Course Description

Campus Events

Past

Present/Future

Literature/Pop Culture

Evidence for Life

People to Mars?

Transforming Mars

Medicine/Physiology

Mars Today

Interactive Map

External Links

Course Instructors

Course Content

Student Papers

Guestbook

Mars in Literature and Popular Culture

Influential Writers About Mars

Ray Bradbury (b.1920)
Noted author of the Martian Chronicles, tells stories about human exploration and colonization of the red planet and its vanishing population of Martians which had a powerful impact on science fiction and world imagination.

Edgar Rice Burroughs (b.1875 d.1950)
Author of the John Carter of Mars series of books, as well as others which take place on the planet. Mixing fantasy and science fiction, Burroughs increased interest in the planet, building on popular but fanciful extrapolations by overeager astronomers, most prominently Percival Lowell.

Arthur C. Clarke (b.1917)
British born Sri Lankan author and scientist who has been a long-time advocate of Mars exploration. His book Sands of Mars is seen as one of the first realistic novels about the planet.

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Robert A. Heinlein (b.1907 d.1988)
Graduate of the Naval Academy and noted author of several important and well-done science fiction work about Mars, from classic juvenile works to classic adult ones. Notable works include Stranger in a Strange Land, Podykayne of Mars, and Red Planet.

C. S. Lewis (b. 1898 d. 1963)
A scholar of medieval and Renaissance literature, a much loved children's writer, and an eloquent Christian apologist, Lewis used a Martian setting for Out of the Silent Planet (1938), the first volume of his science fiction trilogy. His version of Mars is of a peaceful planet untouched by sin, where three races coexist in harmony.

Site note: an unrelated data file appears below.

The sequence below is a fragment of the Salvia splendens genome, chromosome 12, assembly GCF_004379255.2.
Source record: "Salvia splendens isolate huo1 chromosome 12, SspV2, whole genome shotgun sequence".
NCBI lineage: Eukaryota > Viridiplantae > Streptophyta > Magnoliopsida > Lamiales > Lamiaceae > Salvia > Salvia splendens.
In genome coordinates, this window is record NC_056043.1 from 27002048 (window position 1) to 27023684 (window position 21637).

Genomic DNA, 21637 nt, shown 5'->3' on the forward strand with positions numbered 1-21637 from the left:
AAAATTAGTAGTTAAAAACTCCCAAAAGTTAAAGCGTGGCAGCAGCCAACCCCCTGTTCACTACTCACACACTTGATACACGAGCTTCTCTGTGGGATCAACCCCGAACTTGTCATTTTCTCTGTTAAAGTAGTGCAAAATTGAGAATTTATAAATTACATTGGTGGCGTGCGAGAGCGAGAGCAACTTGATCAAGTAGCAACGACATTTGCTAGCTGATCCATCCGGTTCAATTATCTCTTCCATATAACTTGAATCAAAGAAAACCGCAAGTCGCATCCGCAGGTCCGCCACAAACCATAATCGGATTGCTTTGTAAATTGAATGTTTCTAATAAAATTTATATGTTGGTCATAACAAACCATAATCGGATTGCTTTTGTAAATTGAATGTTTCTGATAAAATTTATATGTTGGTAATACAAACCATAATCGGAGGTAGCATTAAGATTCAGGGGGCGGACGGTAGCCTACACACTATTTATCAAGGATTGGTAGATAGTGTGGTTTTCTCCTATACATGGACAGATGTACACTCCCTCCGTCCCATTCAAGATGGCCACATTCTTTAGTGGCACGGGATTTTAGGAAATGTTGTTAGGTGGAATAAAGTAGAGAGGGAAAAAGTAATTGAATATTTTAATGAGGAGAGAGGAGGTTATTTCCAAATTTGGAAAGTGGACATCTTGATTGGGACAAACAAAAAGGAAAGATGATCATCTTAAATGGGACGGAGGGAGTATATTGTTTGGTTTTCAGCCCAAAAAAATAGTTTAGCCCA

C. L. Moore (b. 1911)
Catherine Moore's long short story Shambleau(1933) is notable for its combination of elements from the horror story and the Wild West. Her Mars is a frontier society where Shambleau, half vampire, half Medusa preys on transients and adventurers. Moor made her living by writing for the pulps.

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Kim Stanley Robinson (b.1952)
Science fiction author whose recent series of books on Mars has met with great success and stands as perhaps the most realistic look at the colonization of Mars in literature.

Alexei Tolstoy (b. 1882 d. 1945)
A Russian writer and distant cousin of Leo. One of Alexei Tolstoy's two science fiction novels is Aelita(1922); experimental in technique, and frequently censored, it tells the story of Soviet astronauts who start a revolution among the oppressed Martians. The silent film version (1924) is an early example of science fiction cinema.

H.G. Wells (b.1866 d.1946)
Along with Mary Shelley and Jules Verne, he is one of the forebears of modern science fiction. His work War of the Worlds, where desperate, technologically advanced Martians attack Earth, created the standard alien invasion story redone with variations for the next 100 years. His work was based on the popular non-fiction works by Percival Lowell. In turn, his work was adapted some 40 years later by Orson Wells.



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